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Resolution of Tumor CNVs Mapped by Illumina Sequence Reads Beats Arrays, Broad Finds

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Researchers at the Broad Institute have developed a new computational method for detecting copy number alterations in tumor samples and mapping their breakpoints using short sequence reads, according to a recent paper.
 
Comparing their method to DNA microarrays, the scientists showed in a study published late last month in Nature Methods that their segmentation algorithm, called SegSeq, identifies CNVs in tumor DNA with more sensitivity and at a greater dynamic range than arrays. The new method can also estimate the breakpoints of copy number alterations with greater precision than arrays, they said.
 
Up until now, CNVs in cancer have mostly been characterized by array-based methods, according to Derek Chiang, a postdoctoral research associate in Matthew Meyerson’s group, who developed the new method with his colleague Gad Getz.
 
However, that might change as cancer genomics projects — such as the National Institutes of Health’s Cancer Genome Atlas — start switching over to second-generation sequencing.
 
“I expect my method and methods like it will become increasingly important as the field in general shifts towards next-generation sequencing,” he said.
 
Analyzing CNVs in cancer can help researchers detect new oncogenes and tumor-suppressor genes, he explained, which often reside in regions that display copy number alterations in the same region across different tumor samples.
 
According to the researchers, SegSeq estimates CNVs by using read counts and read-density information from short-read sequence data. The results come “more or less for free, given that whole-genome sequencing has already been done” and does not require additional data to be generated, according to Chiang.
 
The main innovation of their approach, he said, is that “instead of using fixed genomic windows, we actually took advantage of the high density of aligned reads and used that to develop a statistical confidence for breakpoints that occur in each read.”
 
The researchers tested their method on three tumor cell lines and their normal controls, comparing sequence-based results on CNVs to results obtained from Affymetrix 6.0 SNP arrays. Using an Illumina Genome Analyzer, they generated between 10 million and 19 million uniquely aligned reads for each sample.
 

“I expect my method, and methods like it, will become increasingly important as the field in general shifts towards next-generation sequencing.”

The team found that although the ability of the two methods to identify copy number alterations was comparable, the sequence-based method provided a higher dynamic range for CNVs. For example, while the array found a 16-fold increase in copy number at a specific locus, sequencing estimated a nearly 60-fold increase, and qPCR confirmed the larger number.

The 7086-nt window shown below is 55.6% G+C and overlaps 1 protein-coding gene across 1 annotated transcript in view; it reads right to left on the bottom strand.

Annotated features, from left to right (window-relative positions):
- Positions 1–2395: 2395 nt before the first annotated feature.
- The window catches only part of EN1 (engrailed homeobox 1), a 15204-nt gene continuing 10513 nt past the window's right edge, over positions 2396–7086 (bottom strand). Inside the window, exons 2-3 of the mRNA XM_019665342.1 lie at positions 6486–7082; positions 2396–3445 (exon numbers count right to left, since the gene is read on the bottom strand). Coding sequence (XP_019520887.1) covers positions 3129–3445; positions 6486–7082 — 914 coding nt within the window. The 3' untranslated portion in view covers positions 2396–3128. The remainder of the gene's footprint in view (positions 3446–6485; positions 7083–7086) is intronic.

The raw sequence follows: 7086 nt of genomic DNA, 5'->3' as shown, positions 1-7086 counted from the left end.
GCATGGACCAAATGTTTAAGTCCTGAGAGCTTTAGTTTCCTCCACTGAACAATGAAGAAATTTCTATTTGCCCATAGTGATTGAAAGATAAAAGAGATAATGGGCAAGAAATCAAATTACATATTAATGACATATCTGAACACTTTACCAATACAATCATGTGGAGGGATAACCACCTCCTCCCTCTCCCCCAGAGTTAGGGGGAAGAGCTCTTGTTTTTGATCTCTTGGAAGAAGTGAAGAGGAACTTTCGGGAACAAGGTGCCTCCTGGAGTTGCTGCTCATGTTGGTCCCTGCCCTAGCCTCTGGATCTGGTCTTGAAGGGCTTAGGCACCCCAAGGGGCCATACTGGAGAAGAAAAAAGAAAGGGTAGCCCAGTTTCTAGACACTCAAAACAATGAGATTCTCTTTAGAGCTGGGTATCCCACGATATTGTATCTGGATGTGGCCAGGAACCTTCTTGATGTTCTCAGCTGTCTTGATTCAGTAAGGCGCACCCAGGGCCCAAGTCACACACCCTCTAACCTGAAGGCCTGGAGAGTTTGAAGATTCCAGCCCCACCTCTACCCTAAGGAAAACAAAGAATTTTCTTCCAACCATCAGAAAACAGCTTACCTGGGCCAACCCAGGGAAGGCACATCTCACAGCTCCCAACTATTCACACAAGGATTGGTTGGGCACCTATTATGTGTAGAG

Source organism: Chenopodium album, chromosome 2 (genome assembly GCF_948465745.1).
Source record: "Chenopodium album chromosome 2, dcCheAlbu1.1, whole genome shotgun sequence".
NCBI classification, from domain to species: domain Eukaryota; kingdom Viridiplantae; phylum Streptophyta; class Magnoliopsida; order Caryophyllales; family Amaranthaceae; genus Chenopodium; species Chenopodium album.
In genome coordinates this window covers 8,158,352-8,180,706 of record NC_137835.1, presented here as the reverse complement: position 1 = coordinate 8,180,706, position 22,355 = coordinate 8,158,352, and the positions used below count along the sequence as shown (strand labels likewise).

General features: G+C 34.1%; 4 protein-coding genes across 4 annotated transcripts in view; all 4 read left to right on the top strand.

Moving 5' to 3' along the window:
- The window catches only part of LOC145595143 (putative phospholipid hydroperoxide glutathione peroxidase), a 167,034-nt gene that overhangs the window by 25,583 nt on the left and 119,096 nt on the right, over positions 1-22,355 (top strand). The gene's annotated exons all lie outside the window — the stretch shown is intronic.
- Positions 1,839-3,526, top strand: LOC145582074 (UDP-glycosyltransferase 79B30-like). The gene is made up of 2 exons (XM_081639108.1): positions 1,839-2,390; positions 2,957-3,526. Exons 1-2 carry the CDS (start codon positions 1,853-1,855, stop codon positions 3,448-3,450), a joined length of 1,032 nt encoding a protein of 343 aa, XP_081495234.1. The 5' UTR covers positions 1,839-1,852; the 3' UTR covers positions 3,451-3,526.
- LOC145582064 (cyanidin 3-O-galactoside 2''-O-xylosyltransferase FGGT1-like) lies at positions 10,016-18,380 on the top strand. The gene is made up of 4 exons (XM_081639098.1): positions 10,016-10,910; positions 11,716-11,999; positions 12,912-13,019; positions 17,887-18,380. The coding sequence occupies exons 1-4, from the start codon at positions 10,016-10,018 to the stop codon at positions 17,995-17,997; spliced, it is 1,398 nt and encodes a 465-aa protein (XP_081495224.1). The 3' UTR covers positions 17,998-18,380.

The researchers also managed to estimate the breakpoints of three homozygous deletions in a single cell line and found that the sequence data mapped these breakpoints twofold more precisely than the array data.
 
One of the main advantages of the new method is that it will allow researchers to “detect very small events that occur in cancer genomes” that affect perhaps only a single exon, Chiang said.
 
Regarding the cost of the analysis, “it seems like arrays are cheaper for now, but I don’t know by what fold and for how long,” he said.
 
He and his colleagues noticed that the number of reads from a certain area of the genome depends not only on copy number but also on GC content. But because they compared matched controls and tumor samples, the researchers were able to eliminate that bias.
 
According to Chiang, the GC bias was “aggravated” by the chemistry of the old Genome Analyzer I and is less prominent with the GA II chemistry.
 
The method could also work on other sequencing platforms, like the Applied Biosystems SOLiD, and Chiang said he and his colleagues are currently testing it on different platforms. “We are very interested in having a platform-independent algorithm,” he said.
 
The next step will be to include paired-end information in the analysis, Chiang added. “Once we incorporate that, we can start to look for structural rearrangements, in addition to copy number variants,” he said.

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